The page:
Common Sense

There’s a local primary election going on today where I live, and at least two of the candidates are running on a “common sense” platform. From what I can determine, and I know one of them fairly well, outside of the use of the term, their approaches to civic government differ considerably, but each is clear about the fact that he is the “common sense” candidate. But before I muddy the waters even more, I’d note that the dictionary definitions of “common sense” are “practical understanding” or “sound judgment.”

That said, after spending some twenty years in and around national politics, my instinctive reaction is to immediately distrust anyone who uses the term “common sense” in a political arena. The realistic translation of the term is more like: “Given my values, biases, background, and feelings, this is what makes sense to me.” The problem, of course, is that many of the rest of us may not share those values and feelings, and what is “common sense” to him or her may seem like anything but that to others.

Then, when you mix “common sense” with politics, unfortunately, the results are often anything but what reflects “sound judgment” on a larger scale. Why? Because politics requires compromise, and politicians tend to reflect the views of the majority of their constituencies, and those constituencies can and do have very different views. On the local level here, for example, the city council agreed to sell the condemned junior high school building to the university because renovating it would cost far more than building a totally new facility and because the empty building sat where it was surrounded on three sides by the university. On those grounds, the sale seemed to make sense… except the sole municipal swimming pool — which was not condemned — was located on the property. The university demolished the condemned structure and replaced it with a parking lot until the university could obtain the funding for a new theatre center [still pending with the state legislature], and leased the swimming pool back to the city for two years at a token fee.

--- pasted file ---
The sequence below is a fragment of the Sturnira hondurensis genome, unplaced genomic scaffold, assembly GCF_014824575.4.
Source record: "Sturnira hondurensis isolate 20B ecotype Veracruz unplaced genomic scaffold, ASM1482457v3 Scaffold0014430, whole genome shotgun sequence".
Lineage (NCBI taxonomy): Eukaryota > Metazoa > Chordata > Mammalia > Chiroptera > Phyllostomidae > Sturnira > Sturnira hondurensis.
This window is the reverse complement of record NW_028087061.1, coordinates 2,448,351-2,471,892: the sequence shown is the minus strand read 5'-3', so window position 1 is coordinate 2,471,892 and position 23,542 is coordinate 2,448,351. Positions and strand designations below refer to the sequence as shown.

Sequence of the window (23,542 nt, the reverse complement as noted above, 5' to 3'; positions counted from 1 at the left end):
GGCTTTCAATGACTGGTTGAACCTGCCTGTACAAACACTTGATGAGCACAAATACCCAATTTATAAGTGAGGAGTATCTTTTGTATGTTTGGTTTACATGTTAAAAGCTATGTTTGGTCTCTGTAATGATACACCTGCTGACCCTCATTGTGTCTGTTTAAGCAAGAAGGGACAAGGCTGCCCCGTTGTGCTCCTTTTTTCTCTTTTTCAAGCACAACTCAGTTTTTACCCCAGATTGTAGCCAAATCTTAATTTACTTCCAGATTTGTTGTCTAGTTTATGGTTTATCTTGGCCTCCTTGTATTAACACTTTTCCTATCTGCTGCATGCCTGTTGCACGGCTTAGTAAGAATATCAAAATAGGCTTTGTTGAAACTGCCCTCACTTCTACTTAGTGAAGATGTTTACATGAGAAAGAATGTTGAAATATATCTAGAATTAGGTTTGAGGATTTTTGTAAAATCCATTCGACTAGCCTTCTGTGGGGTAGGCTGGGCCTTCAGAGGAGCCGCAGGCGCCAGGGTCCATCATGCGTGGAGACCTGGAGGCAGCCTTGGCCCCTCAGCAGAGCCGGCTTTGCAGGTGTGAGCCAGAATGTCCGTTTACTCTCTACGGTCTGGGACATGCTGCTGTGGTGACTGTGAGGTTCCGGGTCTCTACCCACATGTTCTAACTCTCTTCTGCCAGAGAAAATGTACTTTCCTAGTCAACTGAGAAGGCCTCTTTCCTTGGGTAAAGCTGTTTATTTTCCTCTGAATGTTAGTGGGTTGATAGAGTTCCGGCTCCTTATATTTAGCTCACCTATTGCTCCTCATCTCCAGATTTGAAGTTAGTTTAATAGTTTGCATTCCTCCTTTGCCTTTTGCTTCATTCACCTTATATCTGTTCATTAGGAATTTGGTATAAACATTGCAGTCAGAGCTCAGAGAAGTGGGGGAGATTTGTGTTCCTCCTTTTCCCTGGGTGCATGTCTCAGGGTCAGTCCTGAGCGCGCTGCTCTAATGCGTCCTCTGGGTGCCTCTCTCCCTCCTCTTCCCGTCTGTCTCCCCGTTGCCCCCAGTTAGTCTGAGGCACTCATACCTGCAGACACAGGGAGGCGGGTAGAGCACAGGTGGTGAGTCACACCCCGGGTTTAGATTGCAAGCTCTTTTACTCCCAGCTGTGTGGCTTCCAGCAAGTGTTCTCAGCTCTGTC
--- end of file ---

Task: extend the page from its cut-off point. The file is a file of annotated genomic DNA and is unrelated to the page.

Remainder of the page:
The city council proposed to replace the swimming pool with a full-scale recreational center, including a better and larger pool, which seemed like a good idea to many, since there isn’t such a public-access facility of that nature closer than fifty miles away. One group in the community protested the spending of taxpayer funds at this time of financial difficulty as showing no common sense or fiscal restraint. Another group said that it was only common sense to have a recreational facility for a rapidly growing city — and to have a swimming pool to support the swimming programs at the two high schools, which have among the better swim teams in the state. A third group claimed it was only common sense to replace the pool with a better pool, but not to spend the money on a larger recreational center. One can cite “common sense” arguments for all three positions, but the debate ended up in a free-for-all requiring a ballot initiative on which proposal to adopt — which turned out to be, from what I can determine, a sort of compromise building that will be more than just a swimming center, but far from a full recreational center… and then last week, the council revealed that they’d under-budgeted for the facility now under construction.

So much for common sense — and this was just about one building in one small city/large town.

The current national debates involve far greater costs and complexity, and incredibly involved trade-offs between costs and life-and-death situations, and when someone starts in on “common sense,” take a good hard look at just whose “common sense” viewpoint he or she is espousing, because common sense evaluations rest on who gains and who loses, and what costs are borne by whom, and who “gets” and who does without.

And I won’t even call that observation “common sense.”